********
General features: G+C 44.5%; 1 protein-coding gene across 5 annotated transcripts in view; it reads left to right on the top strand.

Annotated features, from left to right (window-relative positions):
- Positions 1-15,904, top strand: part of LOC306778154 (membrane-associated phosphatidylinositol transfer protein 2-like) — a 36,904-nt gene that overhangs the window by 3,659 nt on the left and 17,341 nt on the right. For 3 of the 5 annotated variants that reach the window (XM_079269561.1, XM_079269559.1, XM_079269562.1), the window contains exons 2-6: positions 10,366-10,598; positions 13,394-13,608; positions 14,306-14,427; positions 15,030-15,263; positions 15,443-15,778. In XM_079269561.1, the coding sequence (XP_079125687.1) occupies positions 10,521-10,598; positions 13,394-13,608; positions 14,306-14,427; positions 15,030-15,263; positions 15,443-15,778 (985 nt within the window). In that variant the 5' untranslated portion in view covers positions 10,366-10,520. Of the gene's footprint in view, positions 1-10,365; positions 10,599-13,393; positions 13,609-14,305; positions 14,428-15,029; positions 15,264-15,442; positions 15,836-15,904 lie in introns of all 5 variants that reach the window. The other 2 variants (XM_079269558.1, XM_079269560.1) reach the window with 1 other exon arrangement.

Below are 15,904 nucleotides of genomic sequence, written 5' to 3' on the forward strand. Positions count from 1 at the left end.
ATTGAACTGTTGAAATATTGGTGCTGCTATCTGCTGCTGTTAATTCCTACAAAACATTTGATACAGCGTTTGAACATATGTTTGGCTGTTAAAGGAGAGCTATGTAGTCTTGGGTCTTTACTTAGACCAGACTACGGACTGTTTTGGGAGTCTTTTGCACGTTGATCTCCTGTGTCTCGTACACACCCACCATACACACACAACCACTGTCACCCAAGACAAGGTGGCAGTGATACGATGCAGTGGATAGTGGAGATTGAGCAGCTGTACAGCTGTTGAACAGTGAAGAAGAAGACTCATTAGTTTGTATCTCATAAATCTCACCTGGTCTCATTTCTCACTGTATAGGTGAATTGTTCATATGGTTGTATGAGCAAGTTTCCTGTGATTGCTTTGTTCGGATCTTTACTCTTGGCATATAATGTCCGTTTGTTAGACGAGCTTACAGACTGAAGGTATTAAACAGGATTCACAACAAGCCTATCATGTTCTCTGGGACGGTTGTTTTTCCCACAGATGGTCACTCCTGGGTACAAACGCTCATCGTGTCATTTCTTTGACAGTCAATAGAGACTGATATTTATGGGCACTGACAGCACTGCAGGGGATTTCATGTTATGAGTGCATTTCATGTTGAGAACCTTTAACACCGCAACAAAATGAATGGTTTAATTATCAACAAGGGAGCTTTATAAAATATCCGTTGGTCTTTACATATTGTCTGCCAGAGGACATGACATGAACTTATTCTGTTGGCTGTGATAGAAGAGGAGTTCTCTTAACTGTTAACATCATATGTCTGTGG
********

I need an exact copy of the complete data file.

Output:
General features: G+C 44.5%; 1 protein-coding gene across 5 annotated transcripts in view; it reads left to right on the top strand.

Annotated features, from left to right (window-relative positions):
- Positions 1-15,904, top strand: part of LOC306778154 (membrane-associated phosphatidylinositol transfer protein 2-like) — a 36,904-nt gene that overhangs the window by 3,659 nt on the left and 17,341 nt on the right. For 3 of the 5 annotated variants that reach the window (XM_079269561.1, XM_079269559.1, XM_079269562.1), the window contains exons 2-6: positions 10,366-10,598; positions 13,394-13,608; positions 14,306-14,427; positions 15,030-15,263; positions 15,443-15,778. In XM_079269561.1, the coding sequence (XP_079125687.1) occupies positions 10,521-10,598; positions 13,394-13,608; positions 14,306-14,427; positions 15,030-15,263; positions 15,443-15,778 (985 nt within the window). In that variant the 5' untranslated portion in view covers positions 10,366-10,520. Of the gene's footprint in view, positions 1-10,365; positions 10,599-13,393; positions 13,609-14,305; positions 14,428-15,029; positions 15,264-15,442; positions 15,836-15,904 lie in introns of all 5 variants that reach the window. The other 2 variants (XM_079269558.1, XM_079269560.1) reach the window with 1 other exon arrangement.

Below are 15,904 nucleotides of genomic sequence, written 5' to 3' on the forward strand. Positions count from 1 at the left end.
ATTGAACTGTTGAAATATTGGTGCTGCTATCTGCTGCTGTTAATTCCTACAAAACATTTGATACAGCGTTTGAACATATGTTTGGCTGTTAAAGGAGAGCTATGTAGTCTTGGGTCTTTACTTAGACCAGACTACGGACTGTTTTGGGAGTCTTTTGCACGTTGATCTCCTGTGTCTCGTACACACCCACCATACACACACAACCACTGTCACCCAAGACAAGGTGGCAGTGATACGATGCAGTGGATAGTGGAGATTGAGCAGCTGTACAGCTGTTGAACAGTGAAGAAGAAGACTCATTAGTTTGTATCTCATAAATCTCACCTGGTCTCATTTCTCACTGTATAGGTGAATTGTTCATATGGTTGTATGAGCAAGTTTCCTGTGATTGCTTTGTTCGGATCTTTACTCTTGGCATATAATGTCCGTTTGTTAGACGAGCTTACAGACTGAAGGTATTAAACAGGATTCACAACAAGCCTATCATGTTCTCTGGGACGGTTGTTTTTCCCACAGATGGTCACTCCTGGGTACAAACGCTCATCGTGTCATTTCTTTGACAGTCAATAGAGACTGATATTTATGGGCACTGACAGCACTGCAGGGGATTTCATGTTATGAGTGCATTTCATGTTGAGAACCTTTAACACCGCAACAAAATGAATGGTTTAATTATCAACAAGGGAGCTTTATAAAATATCCGTTGGTCTTTACATATTGTCTGCCAGAGGACATGACATGAACTTATTCTGTTGGCTGTGATAGAAGAGGAGTTCTCTTAACTGTTAACATCATATGTCTGTGG